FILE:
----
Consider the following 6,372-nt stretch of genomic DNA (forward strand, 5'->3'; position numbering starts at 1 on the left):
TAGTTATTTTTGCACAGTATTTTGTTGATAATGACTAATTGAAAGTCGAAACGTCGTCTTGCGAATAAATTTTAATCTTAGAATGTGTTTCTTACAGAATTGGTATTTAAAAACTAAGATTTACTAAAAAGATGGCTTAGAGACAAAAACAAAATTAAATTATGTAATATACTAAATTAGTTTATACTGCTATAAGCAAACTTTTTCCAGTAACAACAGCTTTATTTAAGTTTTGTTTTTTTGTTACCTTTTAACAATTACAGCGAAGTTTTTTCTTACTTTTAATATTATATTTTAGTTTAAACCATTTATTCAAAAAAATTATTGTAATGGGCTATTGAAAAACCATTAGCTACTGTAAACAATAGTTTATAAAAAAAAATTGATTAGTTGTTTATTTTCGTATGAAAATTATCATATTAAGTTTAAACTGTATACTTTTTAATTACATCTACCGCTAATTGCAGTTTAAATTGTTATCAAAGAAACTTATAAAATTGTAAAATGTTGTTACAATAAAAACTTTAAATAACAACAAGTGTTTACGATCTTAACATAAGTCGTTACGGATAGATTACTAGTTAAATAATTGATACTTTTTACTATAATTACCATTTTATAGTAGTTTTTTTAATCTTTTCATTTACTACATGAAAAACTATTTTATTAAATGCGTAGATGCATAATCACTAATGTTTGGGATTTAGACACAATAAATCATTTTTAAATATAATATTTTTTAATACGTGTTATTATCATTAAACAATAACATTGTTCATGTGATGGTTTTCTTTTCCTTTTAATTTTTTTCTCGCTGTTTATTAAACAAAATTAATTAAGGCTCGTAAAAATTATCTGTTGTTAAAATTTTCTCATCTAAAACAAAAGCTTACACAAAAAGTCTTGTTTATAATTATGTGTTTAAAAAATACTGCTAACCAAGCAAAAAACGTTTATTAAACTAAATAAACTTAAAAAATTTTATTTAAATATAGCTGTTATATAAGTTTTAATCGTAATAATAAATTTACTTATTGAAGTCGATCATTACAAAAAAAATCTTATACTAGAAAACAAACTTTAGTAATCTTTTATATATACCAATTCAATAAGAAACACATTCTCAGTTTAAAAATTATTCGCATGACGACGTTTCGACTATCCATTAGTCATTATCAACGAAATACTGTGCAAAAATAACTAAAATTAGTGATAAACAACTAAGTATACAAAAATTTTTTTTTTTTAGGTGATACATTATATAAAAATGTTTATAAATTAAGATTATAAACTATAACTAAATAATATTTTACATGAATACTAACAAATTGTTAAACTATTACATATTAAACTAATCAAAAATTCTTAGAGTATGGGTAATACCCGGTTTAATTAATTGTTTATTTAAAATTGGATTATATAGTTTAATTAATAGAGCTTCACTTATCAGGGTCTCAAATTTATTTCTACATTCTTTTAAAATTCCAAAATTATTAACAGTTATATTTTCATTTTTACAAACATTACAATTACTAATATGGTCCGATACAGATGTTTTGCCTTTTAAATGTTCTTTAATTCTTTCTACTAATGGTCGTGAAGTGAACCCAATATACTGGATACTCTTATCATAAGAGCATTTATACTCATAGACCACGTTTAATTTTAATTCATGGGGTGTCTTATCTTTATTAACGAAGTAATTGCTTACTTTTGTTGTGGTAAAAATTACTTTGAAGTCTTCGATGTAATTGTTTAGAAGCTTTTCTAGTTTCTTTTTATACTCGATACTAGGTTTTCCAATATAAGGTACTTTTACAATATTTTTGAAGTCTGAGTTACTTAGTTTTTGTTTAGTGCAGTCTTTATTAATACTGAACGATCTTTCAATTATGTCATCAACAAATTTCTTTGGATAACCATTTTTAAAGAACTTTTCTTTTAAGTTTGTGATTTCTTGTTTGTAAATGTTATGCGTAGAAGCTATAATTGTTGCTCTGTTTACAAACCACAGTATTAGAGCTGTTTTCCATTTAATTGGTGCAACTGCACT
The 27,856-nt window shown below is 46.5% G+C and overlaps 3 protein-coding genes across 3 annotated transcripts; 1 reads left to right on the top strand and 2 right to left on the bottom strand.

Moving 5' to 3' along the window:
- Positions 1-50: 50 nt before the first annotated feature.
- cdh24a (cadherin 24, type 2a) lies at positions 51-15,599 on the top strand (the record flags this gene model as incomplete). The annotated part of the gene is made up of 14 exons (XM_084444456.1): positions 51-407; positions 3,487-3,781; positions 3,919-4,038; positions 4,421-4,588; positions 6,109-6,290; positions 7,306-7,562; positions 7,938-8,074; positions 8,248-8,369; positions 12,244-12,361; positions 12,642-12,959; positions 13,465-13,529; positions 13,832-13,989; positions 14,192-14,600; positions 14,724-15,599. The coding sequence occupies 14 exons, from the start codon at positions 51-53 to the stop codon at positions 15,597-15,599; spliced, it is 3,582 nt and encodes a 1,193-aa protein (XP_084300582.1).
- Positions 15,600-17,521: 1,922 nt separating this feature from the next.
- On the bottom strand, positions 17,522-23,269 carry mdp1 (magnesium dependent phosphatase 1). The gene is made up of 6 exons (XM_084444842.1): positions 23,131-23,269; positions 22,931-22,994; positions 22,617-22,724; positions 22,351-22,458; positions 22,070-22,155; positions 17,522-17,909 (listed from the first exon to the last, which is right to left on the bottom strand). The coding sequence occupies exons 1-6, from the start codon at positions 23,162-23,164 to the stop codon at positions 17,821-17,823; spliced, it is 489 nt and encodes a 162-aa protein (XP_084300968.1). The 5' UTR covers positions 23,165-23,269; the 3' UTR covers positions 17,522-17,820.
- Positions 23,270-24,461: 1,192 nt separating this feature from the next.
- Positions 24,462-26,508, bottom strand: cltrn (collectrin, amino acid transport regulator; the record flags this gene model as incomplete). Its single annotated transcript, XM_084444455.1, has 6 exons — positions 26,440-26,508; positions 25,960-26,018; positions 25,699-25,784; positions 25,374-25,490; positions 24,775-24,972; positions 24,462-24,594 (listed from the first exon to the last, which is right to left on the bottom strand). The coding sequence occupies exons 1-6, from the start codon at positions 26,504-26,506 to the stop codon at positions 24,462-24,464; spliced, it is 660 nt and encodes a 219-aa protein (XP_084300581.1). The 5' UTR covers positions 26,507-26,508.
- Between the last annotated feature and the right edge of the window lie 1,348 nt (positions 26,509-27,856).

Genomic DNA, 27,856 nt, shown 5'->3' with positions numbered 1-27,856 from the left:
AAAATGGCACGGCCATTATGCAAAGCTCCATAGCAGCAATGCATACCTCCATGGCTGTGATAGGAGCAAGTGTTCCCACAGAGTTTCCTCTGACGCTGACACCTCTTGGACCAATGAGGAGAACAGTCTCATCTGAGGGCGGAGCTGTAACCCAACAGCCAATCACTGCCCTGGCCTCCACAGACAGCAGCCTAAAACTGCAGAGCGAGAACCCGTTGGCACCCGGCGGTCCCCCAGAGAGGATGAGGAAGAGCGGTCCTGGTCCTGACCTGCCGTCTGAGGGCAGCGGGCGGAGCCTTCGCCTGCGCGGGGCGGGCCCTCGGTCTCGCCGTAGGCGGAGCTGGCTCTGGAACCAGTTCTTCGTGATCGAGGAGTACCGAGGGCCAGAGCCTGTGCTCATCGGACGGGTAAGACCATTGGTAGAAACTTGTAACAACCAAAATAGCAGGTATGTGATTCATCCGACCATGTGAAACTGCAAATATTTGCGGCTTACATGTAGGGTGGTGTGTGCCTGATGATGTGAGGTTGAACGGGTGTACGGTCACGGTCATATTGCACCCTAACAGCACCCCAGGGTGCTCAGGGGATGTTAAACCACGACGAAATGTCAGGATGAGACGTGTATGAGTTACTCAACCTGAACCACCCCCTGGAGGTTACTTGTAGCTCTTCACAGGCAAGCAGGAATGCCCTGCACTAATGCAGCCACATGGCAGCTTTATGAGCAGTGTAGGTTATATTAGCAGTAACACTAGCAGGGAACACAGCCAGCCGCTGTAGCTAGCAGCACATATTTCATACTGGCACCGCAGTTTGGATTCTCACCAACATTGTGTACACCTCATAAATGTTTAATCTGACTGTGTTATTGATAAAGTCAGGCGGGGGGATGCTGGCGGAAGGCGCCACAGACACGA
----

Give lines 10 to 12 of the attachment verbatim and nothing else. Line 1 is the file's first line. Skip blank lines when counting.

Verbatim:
- Positions 24,462-26,508, bottom strand: cltrn (collectrin, amino acid transport regulator; the record flags this gene model as incomplete). Its single annotated transcript, XM_084444455.1, has 6 exons — positions 26,440-26,508; positions 25,960-26,018; positions 25,699-25,784; positions 25,374-25,490; positions 24,775-24,972; positions 24,462-24,594 (listed from the first exon to the last, which is right to left on the bottom strand). The coding sequence occupies exons 1-6, from the start codon at positions 26,504-26,506 to the stop codon at positions 24,462-24,464; spliced, it is 660 nt and encodes a 219-aa protein (XP_084300581.1). The 5' UTR covers positions 26,507-26,508.
- Between the last annotated feature and the right edge of the window lie 1,348 nt (positions 26,509-27,856).

Genomic DNA, 27,856 nt, shown 5'->3' with positions numbered 1-27,856 from the left: